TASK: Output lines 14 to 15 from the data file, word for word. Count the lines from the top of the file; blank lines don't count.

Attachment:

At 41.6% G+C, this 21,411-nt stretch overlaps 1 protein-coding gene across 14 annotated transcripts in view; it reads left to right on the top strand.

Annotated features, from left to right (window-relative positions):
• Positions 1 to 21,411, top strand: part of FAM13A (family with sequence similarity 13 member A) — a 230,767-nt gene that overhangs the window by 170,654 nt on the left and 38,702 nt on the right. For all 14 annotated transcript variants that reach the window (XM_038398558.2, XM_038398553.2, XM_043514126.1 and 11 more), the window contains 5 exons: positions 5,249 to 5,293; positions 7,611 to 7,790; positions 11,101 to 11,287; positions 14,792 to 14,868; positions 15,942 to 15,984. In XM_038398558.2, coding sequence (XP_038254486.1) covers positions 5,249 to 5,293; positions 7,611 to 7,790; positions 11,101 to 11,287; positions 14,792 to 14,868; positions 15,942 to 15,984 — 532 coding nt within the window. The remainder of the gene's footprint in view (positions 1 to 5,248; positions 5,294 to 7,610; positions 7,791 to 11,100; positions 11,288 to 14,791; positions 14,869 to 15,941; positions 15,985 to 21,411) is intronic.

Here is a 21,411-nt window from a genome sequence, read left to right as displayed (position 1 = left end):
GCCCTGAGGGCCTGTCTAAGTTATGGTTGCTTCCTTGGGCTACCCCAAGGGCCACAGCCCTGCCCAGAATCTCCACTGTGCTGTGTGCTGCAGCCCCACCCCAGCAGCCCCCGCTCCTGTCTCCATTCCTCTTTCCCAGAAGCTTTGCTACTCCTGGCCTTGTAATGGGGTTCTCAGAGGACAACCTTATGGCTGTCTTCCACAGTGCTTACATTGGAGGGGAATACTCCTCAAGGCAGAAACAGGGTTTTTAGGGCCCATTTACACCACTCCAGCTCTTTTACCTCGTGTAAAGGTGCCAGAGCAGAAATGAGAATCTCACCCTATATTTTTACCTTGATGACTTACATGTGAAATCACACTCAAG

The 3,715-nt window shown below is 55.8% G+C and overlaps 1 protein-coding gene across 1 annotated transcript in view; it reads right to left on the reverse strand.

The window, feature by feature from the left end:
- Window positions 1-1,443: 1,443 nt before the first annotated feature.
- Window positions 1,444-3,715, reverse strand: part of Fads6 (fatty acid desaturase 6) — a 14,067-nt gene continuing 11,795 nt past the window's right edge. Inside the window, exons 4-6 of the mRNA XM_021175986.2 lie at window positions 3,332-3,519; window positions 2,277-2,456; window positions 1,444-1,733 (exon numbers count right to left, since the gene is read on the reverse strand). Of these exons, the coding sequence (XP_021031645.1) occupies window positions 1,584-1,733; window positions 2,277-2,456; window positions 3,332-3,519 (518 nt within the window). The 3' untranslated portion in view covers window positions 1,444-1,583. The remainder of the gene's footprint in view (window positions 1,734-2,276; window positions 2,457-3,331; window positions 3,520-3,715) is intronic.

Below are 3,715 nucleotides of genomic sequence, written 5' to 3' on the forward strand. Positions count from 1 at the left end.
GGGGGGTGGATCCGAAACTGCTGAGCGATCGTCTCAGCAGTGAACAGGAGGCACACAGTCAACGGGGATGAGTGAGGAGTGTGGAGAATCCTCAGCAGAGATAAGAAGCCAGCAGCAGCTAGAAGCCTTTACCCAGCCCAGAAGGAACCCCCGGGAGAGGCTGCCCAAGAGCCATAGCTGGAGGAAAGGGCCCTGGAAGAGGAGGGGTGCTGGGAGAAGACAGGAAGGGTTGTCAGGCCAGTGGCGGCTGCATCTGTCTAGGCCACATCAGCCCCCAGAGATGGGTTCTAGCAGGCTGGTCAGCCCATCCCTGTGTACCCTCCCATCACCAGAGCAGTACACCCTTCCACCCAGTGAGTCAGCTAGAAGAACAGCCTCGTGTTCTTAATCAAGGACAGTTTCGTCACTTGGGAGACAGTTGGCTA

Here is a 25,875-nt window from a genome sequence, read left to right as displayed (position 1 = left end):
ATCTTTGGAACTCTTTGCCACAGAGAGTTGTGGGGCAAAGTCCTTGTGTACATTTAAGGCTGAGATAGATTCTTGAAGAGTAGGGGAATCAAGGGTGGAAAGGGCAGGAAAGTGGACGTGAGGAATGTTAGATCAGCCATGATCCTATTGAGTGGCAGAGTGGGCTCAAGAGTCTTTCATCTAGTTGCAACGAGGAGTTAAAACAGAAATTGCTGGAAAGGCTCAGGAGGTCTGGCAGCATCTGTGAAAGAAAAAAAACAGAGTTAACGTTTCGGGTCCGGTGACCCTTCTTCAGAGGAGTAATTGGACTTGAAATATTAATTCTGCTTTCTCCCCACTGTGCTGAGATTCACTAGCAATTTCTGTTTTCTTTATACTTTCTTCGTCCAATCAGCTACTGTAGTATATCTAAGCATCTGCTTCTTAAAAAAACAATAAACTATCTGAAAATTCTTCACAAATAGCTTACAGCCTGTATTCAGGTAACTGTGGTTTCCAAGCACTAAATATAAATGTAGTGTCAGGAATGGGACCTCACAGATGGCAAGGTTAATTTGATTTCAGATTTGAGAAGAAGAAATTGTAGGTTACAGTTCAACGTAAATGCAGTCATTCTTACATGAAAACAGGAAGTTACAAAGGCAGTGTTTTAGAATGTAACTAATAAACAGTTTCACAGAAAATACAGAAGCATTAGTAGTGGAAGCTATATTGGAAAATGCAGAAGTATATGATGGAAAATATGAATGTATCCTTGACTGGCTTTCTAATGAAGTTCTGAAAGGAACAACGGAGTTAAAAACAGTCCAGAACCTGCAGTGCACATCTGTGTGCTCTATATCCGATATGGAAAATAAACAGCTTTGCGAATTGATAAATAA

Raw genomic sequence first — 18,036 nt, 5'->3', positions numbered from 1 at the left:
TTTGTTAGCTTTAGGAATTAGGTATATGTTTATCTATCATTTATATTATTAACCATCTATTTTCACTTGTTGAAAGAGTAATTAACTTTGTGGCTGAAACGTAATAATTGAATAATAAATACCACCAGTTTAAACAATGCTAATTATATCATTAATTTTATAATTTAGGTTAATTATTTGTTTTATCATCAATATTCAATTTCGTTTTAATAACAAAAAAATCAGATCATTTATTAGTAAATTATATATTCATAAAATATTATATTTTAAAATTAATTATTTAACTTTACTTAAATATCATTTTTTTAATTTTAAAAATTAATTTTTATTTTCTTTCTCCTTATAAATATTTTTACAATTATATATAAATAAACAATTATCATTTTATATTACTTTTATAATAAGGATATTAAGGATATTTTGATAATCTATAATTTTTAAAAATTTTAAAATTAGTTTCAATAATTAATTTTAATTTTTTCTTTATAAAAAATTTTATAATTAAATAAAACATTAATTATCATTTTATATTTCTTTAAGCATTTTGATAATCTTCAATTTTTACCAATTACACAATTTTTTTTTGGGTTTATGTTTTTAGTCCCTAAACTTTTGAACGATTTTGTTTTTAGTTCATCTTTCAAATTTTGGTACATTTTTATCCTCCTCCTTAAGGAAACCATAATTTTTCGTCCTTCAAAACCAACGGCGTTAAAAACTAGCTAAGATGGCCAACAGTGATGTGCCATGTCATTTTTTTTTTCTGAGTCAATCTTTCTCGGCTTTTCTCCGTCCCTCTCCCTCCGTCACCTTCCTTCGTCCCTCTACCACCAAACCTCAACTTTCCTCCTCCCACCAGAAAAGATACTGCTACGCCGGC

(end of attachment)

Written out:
Raw genomic sequence first — 18,036 nt, 5'->3', positions numbered from 1 at the left:
TTTGTTAGCTTTAGGAATTAGGTATATGTTTATCTATCATTTATATTATTAACCATCTATTTTCACTTGTTGAAAGAGTAATTAACTTTGTGGCTGAAACGTAATAATTGAATAATAAATACCACCAGTTTAAACAATGCTAATTATATCATTAATTTTATAATTTAGGTTAATTATTTGTTTTATCATCAATATTCAATTTCGTTTTAATAACAAAAAAATCAGATCATTTATTAGTAAATTATATATTCATAAAATATTATATTTTAAAATTAATTATTTAACTTTACTTAAATATCATTTTTTTAATTTTAAAAATTAATTTTTATTTTCTTTCTCCTTATAAATATTTTTACAATTATATATAAATAAACAATTATCATTTTATATTACTTTTATAATAAGGATATTAAGGATATTTTGATAATCTATAATTTTTAAAAATTTTAAAATTAGTTTCAATAATTAATTTTAATTTTTTCTTTATAAAAAATTTTATAATTAAATAAAACATTAATTATCATTTTATATTTCTTTAAGCATTTTGATAATCTTCAATTTTTACCAATTACACAATTTTTTTTTGGGTTTATGTTTTTAGTCCCTAAACTTTTGAACGATTTTGTTTTTAGTTCATCTTTCAAATTTTGGTACATTTTTATCCTCCTCCTTAAGGAAACCATAATTTTTCGTCCTTCAAAACCAACGGCGTTAAAAACTAGCTAAGATGGCCAACAGTGATGTGCCATGTCATTTTTTTTTTCTGAGTCAATCTTTCTCGGCTTTTCTCCGTCCCTCTCCCTCCGTCACCTTCCTTCGTCCCTCTACCACCAAACCTCAACTTTCCTCCTCCCACCAGAAAAGATACTGCTACGCCGGC